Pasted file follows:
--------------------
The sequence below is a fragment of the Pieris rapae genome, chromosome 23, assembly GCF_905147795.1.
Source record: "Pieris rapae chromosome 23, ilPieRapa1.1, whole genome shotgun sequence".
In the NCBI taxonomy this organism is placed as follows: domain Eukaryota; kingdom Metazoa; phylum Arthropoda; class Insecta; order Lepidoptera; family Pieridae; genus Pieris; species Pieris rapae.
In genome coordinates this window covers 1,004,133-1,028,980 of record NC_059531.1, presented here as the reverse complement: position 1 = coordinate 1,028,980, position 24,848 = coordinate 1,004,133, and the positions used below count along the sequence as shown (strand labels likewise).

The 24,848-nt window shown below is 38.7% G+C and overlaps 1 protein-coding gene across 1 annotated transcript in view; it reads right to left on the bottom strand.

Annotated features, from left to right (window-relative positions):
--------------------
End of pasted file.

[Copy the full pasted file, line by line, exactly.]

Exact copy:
The sequence below is a fragment of the Pieris rapae genome, chromosome 23, assembly GCF_905147795.1.
Source record: "Pieris rapae chromosome 23, ilPieRapa1.1, whole genome shotgun sequence".
In the NCBI taxonomy this organism is placed as follows: domain Eukaryota; kingdom Metazoa; phylum Arthropoda; class Insecta; order Lepidoptera; family Pieridae; genus Pieris; species Pieris rapae.
In genome coordinates this window covers 1,004,133-1,028,980 of record NC_059531.1, presented here as the reverse complement: position 1 = coordinate 1,028,980, position 24,848 = coordinate 1,004,133, and the positions used below count along the sequence as shown (strand labels likewise).

The 24,848-nt window shown below is 38.7% G+C and overlaps 1 protein-coding gene across 1 annotated transcript in view; it reads right to left on the bottom strand.

Annotated features, from left to right (window-relative positions):